According to a headline spun off the back of his first press conference as manager, new Everton chief Ronald Koeman allegedly spoke of his desire to keep in-demand Toffees stars Romelu Lukaku and John Stones.
The duo are coveted across he continent, the latter following yet another stellar Premier League campaign, the former thanks to his reputation as one of the world’s finest young defenders.
However, what the Dutchman actually told the media conveyed a message slightly misaligned with the defiant impression the headline gives.
On Everton’s 18-goal striker, he said:
“Lukaku is a key player, a goalscorer, you don’t want to lose your best players. If I can do something about that, I will.”
It’s more of a statement of resignation than of obstinate determination to ensure the Belgian superstar stays, akin to that which predecessor Roberto Martinez demonstrated when Chelsea tried to lure Stones away last term.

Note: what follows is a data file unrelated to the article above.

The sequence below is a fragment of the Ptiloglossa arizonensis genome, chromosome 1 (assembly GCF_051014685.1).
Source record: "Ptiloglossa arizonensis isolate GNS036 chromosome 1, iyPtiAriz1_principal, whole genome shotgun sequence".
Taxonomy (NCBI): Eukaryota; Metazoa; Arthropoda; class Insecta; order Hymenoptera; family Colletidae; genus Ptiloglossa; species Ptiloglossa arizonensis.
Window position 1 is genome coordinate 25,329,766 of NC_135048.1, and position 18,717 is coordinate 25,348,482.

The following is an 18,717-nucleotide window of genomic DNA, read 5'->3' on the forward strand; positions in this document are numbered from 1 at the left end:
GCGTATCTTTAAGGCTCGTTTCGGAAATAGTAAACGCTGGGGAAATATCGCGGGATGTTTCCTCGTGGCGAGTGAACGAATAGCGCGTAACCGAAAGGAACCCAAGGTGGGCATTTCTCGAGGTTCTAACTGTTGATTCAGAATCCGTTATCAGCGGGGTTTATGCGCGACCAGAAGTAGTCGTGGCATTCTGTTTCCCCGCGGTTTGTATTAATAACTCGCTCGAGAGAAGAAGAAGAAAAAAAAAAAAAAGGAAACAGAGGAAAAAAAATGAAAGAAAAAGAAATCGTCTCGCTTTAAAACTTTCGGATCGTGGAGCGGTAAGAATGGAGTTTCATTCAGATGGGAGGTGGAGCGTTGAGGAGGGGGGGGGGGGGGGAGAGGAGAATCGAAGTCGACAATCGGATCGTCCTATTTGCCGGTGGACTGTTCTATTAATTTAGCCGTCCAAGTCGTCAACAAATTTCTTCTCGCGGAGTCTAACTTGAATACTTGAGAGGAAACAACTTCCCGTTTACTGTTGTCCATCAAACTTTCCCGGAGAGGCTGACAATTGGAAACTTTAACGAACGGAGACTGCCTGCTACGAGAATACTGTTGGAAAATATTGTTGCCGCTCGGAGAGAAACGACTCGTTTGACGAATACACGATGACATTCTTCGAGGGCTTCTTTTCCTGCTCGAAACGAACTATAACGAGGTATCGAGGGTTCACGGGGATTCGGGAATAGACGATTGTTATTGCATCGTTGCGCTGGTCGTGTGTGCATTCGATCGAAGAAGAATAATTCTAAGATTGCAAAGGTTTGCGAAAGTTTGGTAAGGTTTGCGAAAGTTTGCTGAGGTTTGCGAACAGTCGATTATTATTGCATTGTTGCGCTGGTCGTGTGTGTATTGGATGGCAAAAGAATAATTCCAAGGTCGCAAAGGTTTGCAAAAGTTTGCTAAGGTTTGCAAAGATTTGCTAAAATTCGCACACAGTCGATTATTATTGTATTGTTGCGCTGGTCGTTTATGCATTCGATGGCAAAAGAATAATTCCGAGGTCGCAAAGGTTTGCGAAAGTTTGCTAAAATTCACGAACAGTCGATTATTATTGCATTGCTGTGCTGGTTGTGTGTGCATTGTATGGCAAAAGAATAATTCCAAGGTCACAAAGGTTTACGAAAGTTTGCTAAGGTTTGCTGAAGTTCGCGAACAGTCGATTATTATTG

The Toffees’ rejection of countless Blues bids – the final refused gambit reported to be in the region of £40m – and a transfer request from the player, no doubt contributed to a stark downturn in the England international’s 2015/16 form.
Stones’ performances degenerated to the extent that he found himself out of the team for a large chunk of 2016, often filling in at right-back when called upon as opposed to his preferred central berth.
Turning down Chelsea’s advances is a move that the now jobless Martinez no doubt regrets and, judging from Koeman’s quotes, it seems he won’t make the same mistake of forcing unsettled assets to stay.
On Stones’ future, the ex-Southampton supremo said:
“First I would like to talk to him personally, ask what his feeling is and make conclusions.”
Again, he reveals no unwavering commitment to keeping the 22-year-old, instead adopting a relaxed ‘if he wants to leave, he can’ attitude.
In four of the previous seven campaigns, Everton have seen key first team players – Marouane Fellaini, Jack Rodwell, Mikel Arteta and Joleon Lescott – depart for teams of loftier stature.
However, in each case (except, perhaps, £10m Arteta) they received a sum of money disproportionate with the sold star’s importance to their new employers.
Obviously, if Lukaku leaves, he’ll play a bigger role for whomever buys him than Rodwell did at Manchester City, for example, but Everton are certain to receive an outrageous transfer fee for his services and, as Koeman showed at Southampton, there aren’t many better at sourcing adept replacements and overseeing rapid rebuilds than the feted Dutchman.